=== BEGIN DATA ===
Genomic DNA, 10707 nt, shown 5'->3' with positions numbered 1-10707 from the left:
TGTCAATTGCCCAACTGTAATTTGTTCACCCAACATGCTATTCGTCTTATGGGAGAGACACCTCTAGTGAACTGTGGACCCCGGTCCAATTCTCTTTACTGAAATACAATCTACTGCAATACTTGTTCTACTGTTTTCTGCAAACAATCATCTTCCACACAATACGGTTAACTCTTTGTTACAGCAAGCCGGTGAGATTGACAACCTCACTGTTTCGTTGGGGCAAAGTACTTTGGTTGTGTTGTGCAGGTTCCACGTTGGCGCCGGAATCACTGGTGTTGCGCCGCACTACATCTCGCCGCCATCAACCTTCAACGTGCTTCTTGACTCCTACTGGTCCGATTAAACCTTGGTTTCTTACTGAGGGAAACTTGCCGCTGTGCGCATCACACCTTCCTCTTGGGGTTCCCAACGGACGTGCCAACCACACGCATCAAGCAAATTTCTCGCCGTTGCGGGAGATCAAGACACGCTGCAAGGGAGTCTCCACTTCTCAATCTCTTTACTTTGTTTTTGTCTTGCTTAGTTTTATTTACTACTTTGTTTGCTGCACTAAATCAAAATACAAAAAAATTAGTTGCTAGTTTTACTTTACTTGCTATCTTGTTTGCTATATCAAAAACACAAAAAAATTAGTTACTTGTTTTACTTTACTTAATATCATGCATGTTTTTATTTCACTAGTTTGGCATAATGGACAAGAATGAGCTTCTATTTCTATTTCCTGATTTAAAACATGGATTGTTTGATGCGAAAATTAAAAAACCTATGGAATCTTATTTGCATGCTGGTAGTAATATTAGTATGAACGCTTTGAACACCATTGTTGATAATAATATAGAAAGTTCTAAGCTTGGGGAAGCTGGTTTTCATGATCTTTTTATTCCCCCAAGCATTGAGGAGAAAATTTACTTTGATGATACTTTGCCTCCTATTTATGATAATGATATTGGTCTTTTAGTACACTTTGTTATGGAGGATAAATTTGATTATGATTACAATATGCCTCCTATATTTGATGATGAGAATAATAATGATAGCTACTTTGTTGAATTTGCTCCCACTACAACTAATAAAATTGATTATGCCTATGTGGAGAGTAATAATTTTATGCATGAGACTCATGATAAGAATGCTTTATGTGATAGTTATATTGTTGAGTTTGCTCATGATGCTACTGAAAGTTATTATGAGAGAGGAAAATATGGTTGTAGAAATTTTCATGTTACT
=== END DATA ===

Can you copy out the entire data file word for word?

Genomic DNA, 10707 nt, shown 5'->3' with positions numbered 1-10707 from the left:
TGTCAATTGCCCAACTGTAATTTGTTCACCCAACATGCTATTCGTCTTATGGGAGAGACACCTCTAGTGAACTGTGGACCCCGGTCCAATTCTCTTTACTGAAATACAATCTACTGCAATACTTGTTCTACTGTTTTCTGCAAACAATCATCTTCCACACAATACGGTTAACTCTTTGTTACAGCAAGCCGGTGAGATTGACAACCTCACTGTTTCGTTGGGGCAAAGTACTTTGGTTGTGTTGTGCAGGTTCCACGTTGGCGCCGGAATCACTGGTGTTGCGCCGCACTACATCTCGCCGCCATCAACCTTCAACGTGCTTCTTGACTCCTACTGGTCCGATTAAACCTTGGTTTCTTACTGAGGGAAACTTGCCGCTGTGCGCATCACACCTTCCTCTTGGGGTTCCCAACGGACGTGCCAACCACACGCATCAAGCAAATTTCTCGCCGTTGCGGGAGATCAAGACACGCTGCAAGGGAGTCTCCACTTCTCAATCTCTTTACTTTGTTTTTGTCTTGCTTAGTTTTATTTACTACTTTGTTTGCTGCACTAAATCAAAATACAAAAAAATTAGTTGCTAGTTTTACTTTACTTGCTATCTTGTTTGCTATATCAAAAACACAAAAAAATTAGTTACTTGTTTTACTTTACTTAATATCATGCATGTTTTTATTTCACTAGTTTGGCATAATGGACAAGAATGAGCTTCTATTTCTATTTCCTGATTTAAAACATGGATTGTTTGATGCGAAAATTAAAAAACCTATGGAATCTTATTTGCATGCTGGTAGTAATATTAGTATGAACGCTTTGAACACCATTGTTGATAATAATATAGAAAGTTCTAAGCTTGGGGAAGCTGGTTTTCATGATCTTTTTATTCCCCCAAGCATTGAGGAGAAAATTTACTTTGATGATACTTTGCCTCCTATTTATGATAATGATATTGGTCTTTTAGTACACTTTGTTATGGAGGATAAATTTGATTATGATTACAATATGCCTCCTATATTTGATGATGAGAATAATAATGATAGCTACTTTGTTGAATTTGCTCCCACTACAACTAATAAAATTGATTATGCCTATGTGGAGAGTAATAATTTTATGCATGAGACTCATGATAAGAATGCTTTATGTGATAGTTATATTGTTGAGTTTGCTCATGATGCTACTGAAAGTTATTATGAGAGAGGAAAATATGGTTGTAGAAATTTTCATGTTACT